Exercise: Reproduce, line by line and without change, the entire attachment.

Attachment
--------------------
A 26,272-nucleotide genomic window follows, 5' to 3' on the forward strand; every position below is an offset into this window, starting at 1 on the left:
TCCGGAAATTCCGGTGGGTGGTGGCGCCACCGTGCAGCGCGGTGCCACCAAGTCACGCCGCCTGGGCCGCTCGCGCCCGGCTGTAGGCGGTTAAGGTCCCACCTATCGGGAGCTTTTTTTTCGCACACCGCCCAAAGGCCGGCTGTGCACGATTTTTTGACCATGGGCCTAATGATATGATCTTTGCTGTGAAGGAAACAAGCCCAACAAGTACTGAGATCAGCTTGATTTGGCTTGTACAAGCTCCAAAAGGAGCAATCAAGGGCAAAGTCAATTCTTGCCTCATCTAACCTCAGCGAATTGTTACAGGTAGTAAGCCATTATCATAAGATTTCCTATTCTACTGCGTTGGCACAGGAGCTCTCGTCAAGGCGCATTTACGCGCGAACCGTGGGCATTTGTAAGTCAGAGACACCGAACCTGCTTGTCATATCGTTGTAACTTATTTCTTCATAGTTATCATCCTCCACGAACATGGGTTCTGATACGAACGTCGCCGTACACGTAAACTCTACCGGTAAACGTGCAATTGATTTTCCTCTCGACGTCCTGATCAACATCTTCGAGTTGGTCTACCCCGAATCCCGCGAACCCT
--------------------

A 26,272-nucleotide genomic window follows, 5' to 3' on the forward strand; every position below is an offset into this window, starting at 1 on the left:
TCCGGAAATTCCGGTGGGTGGTGGCGCCACCGTGCAGCGCGGTGCCACCAAGTCACGCCGCCTGGGCCGCTCGCGCCCGGCTGTAGGCGGTTAAGGTCCCACCTATCGGGAGCTTTTTTTTCGCACACCGCCCAAAGGCCGGCTGTGCACGATTTTTTGACCATGGGCCTAATGATATGATCTTTGCTGTGAAGGAAACAAGCCCAACAAGTACTGAGATCAGCTTGATTTGGCTTGTACAAGCTCCAAAAGGAGCAATCAAGGGCAAAGTCAATTCTTGCCTCATCTAACCTCAGCGAATTGTTACAGGTAGTAAGCCATTATCATAAGATTTCCTATTCTACTGCGTTGGCACAGGAGCTCTCGTCAAGGCGCATTTACGCGCGAACCGTGGGCATTTGTAAGTCAGAGACACCGAACCTGCTTGTCATATCGTTGTAACTTATTTCTTCATAGTTATCATCCTCCACGAACATGGGTTCTGATACGAACGTCGCCGTACACGTAAACTCTACCGGTAAACGTGCAATTGATTTTCCTCTCGACGTCCTGATCAACATCTTCGAGTTGGTCTACCCCGAATCCCGCGAACCCT